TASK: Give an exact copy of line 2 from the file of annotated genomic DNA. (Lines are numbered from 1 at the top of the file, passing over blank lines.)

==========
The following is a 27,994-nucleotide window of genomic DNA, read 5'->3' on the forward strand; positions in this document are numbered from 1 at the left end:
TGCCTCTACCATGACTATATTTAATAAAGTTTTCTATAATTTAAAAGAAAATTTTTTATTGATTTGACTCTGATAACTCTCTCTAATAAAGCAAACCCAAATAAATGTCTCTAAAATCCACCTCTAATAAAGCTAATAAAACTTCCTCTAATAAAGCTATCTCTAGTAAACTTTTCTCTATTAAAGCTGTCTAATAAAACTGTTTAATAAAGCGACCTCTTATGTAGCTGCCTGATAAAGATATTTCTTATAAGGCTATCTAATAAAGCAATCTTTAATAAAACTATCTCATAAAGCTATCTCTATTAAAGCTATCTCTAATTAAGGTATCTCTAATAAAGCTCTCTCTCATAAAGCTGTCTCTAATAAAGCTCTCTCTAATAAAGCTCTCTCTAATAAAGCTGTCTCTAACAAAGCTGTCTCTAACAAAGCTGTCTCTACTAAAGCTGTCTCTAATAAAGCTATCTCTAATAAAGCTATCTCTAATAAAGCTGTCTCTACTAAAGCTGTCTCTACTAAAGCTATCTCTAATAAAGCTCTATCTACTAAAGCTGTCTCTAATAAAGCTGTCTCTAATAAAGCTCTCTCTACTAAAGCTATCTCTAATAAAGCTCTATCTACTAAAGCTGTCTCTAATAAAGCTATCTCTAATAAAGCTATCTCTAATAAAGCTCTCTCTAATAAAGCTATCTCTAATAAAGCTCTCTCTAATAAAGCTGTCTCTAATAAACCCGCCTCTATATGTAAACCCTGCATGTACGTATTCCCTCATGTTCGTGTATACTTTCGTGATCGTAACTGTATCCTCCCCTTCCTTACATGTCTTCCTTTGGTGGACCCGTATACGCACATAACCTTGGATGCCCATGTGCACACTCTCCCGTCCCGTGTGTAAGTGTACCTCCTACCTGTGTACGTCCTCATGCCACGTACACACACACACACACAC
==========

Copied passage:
TGCCTCTACCATGACTATATTTAATAAAGTTTTCTATAATTTAAAAGAAAATTTTTTATTGATTTGACTCTGATAACTCTCTCTAATAAAGCAAACCCAAATAAATGTCTCTAAAATCCACCTCTAATAAAGCTAATAAAACTTCCTCTAATAAAGCTATCTCTAGTAAACTTTTCTCTATTAAAGCTGTCTAATAAAACTGTTTAATAAAGCGACCTCTTATGTAGCTGCCTGATAAAGATATTTCTTATAAGGCTATCTAATAAAGCAATCTTTAATAAAACTATCTCATAAAGCTATCTCTATTAAAGCTATCTCTAATTAAGGTATCTCTAATAAAGCTCTCTCTCATAAAGCTGTCTCTAATAAAGCTCTCTCTAATAAAGCTCTCTCTAATAAAGCTGTCTCTAACAAAGCTGTCTCTAACAAAGCTGTCTCTACTAAAGCTGTCTCTAATAAAGCTATCTCTAATAAAGCTATCTCTAATAAAGCTGTCTCTACTAAAGCTGTCTCTACTAAAGCTATCTCTAATAAAGCTCTATCTACTAAAGCTGTCTCTAATAAAGCTGTCTCTAATAAAGCTCTCTCTACTAAAGCTATCTCTAATAAAGCTCTATCTACTAAAGCTGTCTCTAATAAAGCTATCTCTAATAAAGCTATCTCTAATAAAGCTCTCTCTAATAAAGCTATCTCTAATAAAGCTCTCTCTAATAAAGCTGTCTCTAATAAACCCGCCTCTATATGTAAACCCTGCATGTACGTATTCCCTCATGTTCGTGTATACTTTCGTGATCGTAACTGTATCCTCCCCTTCCTTACATGTCTTCCTTTGGTGGACCCGTATACGCACATAACCTTGGATGCCCATGTGCACACTCTCCCGTCCCGTGTGTAAGTGTACCTCCTACCTGTGTACGTCCTCATGCCACGTACACACACACACACACAC